This is a view of the 18th hole of the PGA Tour course from the top of the lighthouse. The 18th hole tee is directly in front of the buildings in the background and the green is behind the grandstand (the white roof) in the foreground of the picture. I’m told that golfers take aim at the lighthouse on their first drive from the tee. TV crews set up their cameras on the lighthouse where I stood to take this picture to film the golfers playing the 18th hole in the PGA Tournament.
There are miles and miles of wonderful walking/bike paths throughout Hilton Head Island, many of which wind through pine forests while connecting the various destinations throughout the 41 square mile island.
The walking/bike paths often pass by or though the many golf courses on the island. This is a green on the PGA course, each of which has a grandstand for spectators. You can play this course for a mere $150/round and have your friends watch you from the stands….
A small harbor elsewhere on the island. There are tides up to 9 feet at the island – this picture is taken at low tide.
Hilton Head is, of course, also known for its beaches, which are extraordinarily wide at low tide, They are truly beautiful, but the sand is brown and a bit silty – not quite the caliber of the beaches of South Florida (what a snob…).
Jake & Elissa taking in the sights and enjoying the perfect weather the day of our visit.
I couldn’t resist a swim, although this may be my last of the trip – the water is getting colder as we continue our journey north!
No explanation needed –
The ICW from Hilton Head to Beaufort, South Carolina, our next stop, was straightforward but included a long exposure to the open Atlantic. The wind was calm, however, so our passage was pleasant. A couple of images:
A shrimper on its way into port –
A cabin on the water in the Low Country –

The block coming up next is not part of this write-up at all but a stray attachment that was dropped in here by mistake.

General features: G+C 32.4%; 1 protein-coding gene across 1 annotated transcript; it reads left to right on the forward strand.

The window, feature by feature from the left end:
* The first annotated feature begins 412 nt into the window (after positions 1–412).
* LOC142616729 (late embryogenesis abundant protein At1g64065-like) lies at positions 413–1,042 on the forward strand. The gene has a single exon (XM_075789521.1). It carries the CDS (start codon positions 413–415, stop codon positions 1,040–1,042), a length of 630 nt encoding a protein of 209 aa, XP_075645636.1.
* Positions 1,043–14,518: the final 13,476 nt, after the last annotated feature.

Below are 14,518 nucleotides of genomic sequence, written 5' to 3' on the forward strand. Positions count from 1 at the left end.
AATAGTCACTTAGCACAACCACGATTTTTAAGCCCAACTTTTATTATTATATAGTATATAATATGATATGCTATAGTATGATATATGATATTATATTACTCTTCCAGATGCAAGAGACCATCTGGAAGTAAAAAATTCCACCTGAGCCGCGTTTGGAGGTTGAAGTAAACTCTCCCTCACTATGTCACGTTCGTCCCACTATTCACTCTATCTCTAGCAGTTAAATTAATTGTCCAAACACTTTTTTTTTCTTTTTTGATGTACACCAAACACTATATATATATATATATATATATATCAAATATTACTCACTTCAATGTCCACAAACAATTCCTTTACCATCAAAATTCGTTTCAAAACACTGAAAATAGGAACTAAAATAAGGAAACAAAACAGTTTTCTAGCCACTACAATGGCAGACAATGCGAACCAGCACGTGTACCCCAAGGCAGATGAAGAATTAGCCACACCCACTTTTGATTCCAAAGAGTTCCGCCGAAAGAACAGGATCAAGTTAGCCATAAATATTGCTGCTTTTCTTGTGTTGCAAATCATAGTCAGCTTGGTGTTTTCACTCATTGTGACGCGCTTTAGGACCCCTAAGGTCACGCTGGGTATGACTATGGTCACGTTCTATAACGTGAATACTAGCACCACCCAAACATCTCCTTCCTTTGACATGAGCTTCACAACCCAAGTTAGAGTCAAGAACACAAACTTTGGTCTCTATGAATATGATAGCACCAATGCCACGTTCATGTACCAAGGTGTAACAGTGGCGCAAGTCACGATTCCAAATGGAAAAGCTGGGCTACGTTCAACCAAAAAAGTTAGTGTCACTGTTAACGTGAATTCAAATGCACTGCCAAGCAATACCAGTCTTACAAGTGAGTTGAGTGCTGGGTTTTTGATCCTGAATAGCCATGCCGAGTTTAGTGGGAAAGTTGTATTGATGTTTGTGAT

A different type of cabin….
The water is often shallow a long way from shore in the bayous and estuaries of the Low Country, so docks are sometimes quite long to reach water deep enough for a boat.
Upon reaching Beaufort, I had made arrangements to change the four fuel filters on the boat. While I’m religious about changing the oil and oil filters, I completely neglected the fuel filters then suddenly realized they hadn’t been changed in nearly 6,000 miles!
Beaufort, South Carolina is a beautiful southern city, right out of the movies. An artsy community with several galleries in the small but classic downtown area, it has a wonderful waterfront park area with several restaurants with patios overlooking the park and the water. The homes throughout the downtown area are classic pre-Civil War buildings; Here are some pictures:
Buildings along Main Street in downtown Beaufort –
Another image from Main Street
A classic Beaufort home in the downtown area
The armory in downtown Beaufort, built in 1798
Trees are king in Beaufort, and trump motor vehicles. The branch from this live oak provides just 10 foot clearance over the roadway – rather than cut the branch off, vehicles that can’t fit must go around.
We next ran nearly 70 miles northward to Charleston, South Carolina. Here are a few pictures from our run:
We are still in the Low Country, winding our way through tidal estuaries, bays, creeks, and occasional man-made cuts through the marshes to connect one waterway to the next.
A sight all boaters hate to see – one mistake of some sort and this cruiser went aground, The red boat to the left of the cruiser is a TowBoat/US boat attempting to pull the cruiser off.
Charleston is a vibrant, beautiful city. But no review of Charleston would be complete without a discussion of its history, which is tightly intertwined with the fabric of the city. Rice then cotton brought huge riches to an elite group of plantation owners – by the 1770’s, nine of the ten richest men in America lived in South Carolina. However, those riches were the product of huge amounts of slave labor, as both crops were labor intensive. By 1708, there were more slaves in South Carolina than white people. Fearing rebellion, the state legislature passed the South Carolina Slave Code of 1740; the harshest state law in the country to control slaves, the law declared that slavery was “hereditary and perpetual”; that it was illegal to teach a slave to read or write; that a slave could not testify in court; and that a slave could be executed for plotting to run away.